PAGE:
C. to the north and east. Virginia's boundary with Maryland and Washington, D. C. extends to the low-water mark of the south shore of the Potomac River. The southern border is defined as the 36° 30′ parallel north, though surveyor error led to deviations of as much as three arcminutes; the border with Tennessee was not settled until 1893, when their dispute was brought to the U. S. Supreme Court; the Chesapeake Bay separates the contiguous portion of the Commonwealth from the two-county peninsula of Virginia's Eastern Shore. The bay was formed from the drowned river valleys of the James River. Many of Virginia's rivers flow into the Chesapeake Bay, including the Potomac, Rappahannock and James, which create three peninsulas in the bay; the Tidewater is a coastal plain between the fall line. It includes major estuaries of Chesapeake Bay; the Piedmont is a series of sedimentary and igneous rock-based foothills east of the mountains which were formed in the Mesozoic era. The region, known for its heavy clay soil, includes the Southwest Mountains around Charlottesville.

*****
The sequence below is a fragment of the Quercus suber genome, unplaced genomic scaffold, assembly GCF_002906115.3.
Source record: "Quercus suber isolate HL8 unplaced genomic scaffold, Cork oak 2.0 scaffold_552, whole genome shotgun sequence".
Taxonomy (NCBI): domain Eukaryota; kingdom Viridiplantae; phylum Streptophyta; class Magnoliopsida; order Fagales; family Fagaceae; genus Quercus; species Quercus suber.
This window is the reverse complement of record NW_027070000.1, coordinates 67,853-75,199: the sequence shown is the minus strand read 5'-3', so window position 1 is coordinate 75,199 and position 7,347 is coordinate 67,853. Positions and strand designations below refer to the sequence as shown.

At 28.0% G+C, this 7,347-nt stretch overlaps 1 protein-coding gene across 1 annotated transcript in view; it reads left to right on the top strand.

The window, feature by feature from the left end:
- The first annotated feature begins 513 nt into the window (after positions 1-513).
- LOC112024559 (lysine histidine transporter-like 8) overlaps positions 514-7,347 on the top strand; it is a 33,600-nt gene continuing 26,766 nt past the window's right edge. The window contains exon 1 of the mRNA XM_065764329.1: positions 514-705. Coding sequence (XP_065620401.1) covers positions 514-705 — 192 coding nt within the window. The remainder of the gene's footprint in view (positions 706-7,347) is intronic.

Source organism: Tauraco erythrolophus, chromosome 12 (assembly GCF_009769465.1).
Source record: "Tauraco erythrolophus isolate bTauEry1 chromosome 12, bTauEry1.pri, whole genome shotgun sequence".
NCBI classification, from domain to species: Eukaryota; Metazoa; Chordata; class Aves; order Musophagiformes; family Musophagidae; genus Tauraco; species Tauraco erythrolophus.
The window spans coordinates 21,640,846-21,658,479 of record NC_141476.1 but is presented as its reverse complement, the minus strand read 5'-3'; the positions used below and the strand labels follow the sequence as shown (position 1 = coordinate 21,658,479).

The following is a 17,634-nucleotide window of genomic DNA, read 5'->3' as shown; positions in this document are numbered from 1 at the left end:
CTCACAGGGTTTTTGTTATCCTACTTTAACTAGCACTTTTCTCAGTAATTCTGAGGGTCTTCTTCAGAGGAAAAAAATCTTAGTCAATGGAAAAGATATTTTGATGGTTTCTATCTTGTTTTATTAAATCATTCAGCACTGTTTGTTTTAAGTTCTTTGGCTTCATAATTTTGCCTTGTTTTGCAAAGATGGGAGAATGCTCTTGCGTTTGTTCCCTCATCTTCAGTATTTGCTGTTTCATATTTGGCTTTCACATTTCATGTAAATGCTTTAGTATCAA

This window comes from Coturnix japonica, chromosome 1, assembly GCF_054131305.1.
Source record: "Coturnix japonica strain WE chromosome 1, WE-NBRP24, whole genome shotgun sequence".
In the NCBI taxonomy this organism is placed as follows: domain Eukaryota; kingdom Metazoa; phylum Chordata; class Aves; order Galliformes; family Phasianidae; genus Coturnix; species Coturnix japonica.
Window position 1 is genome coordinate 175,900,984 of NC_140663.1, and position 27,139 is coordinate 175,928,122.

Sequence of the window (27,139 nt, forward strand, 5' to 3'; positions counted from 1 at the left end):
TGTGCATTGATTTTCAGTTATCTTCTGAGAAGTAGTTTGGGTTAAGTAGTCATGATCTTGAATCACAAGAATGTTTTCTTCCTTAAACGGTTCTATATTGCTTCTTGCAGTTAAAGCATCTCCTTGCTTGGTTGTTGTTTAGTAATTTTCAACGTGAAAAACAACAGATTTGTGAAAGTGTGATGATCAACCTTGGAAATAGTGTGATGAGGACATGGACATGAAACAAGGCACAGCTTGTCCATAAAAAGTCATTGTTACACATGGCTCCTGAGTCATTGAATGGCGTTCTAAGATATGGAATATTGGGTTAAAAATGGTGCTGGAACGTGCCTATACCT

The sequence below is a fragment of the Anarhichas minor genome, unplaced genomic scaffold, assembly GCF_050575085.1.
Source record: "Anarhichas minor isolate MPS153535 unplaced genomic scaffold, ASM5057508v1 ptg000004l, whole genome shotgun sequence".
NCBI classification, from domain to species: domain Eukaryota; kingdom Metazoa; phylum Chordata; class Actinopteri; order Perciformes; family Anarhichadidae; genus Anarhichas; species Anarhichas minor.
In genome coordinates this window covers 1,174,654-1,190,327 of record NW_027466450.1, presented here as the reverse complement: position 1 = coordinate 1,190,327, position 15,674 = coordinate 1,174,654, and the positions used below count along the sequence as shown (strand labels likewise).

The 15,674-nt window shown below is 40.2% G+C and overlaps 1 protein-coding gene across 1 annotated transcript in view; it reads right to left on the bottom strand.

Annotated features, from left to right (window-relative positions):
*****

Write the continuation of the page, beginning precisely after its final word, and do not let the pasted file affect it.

The Blue Ridge Mountains are a physiographic province of the Appalachian Mountains with the highest points in the state, the tallest being Mount Rogers at 5,729 feet. The Ridge and Valley region includes the Great Appalachian Valley; the region includes Massanutten Mountain. The Cumberland Plateau and the Cumberland Mountains are in the southwest corner of Virginia, south of the Allegheny Plateau. In this region, rivers flow northwest, into the Ohio River basin; the Virginia Seismic Zone has not had a history of regular earthquake activity. Earthquakes are above 4.5 in magnitude, because Virginia is located away from the edges of the North American Plate. The largest earthquake, at an estimated 5.9 magnitude, was in 1897 near Blacksburg. A 5.8 magnitude earthquake struck central Virginia on August 2011, near Mineral. The earthquake was felt as far away as Toronto and Florida. 35 million years ago, a bolide impacted. The resulting Chesapeake Bay impact crater may explain what earthquakes and subsidence the region does experience.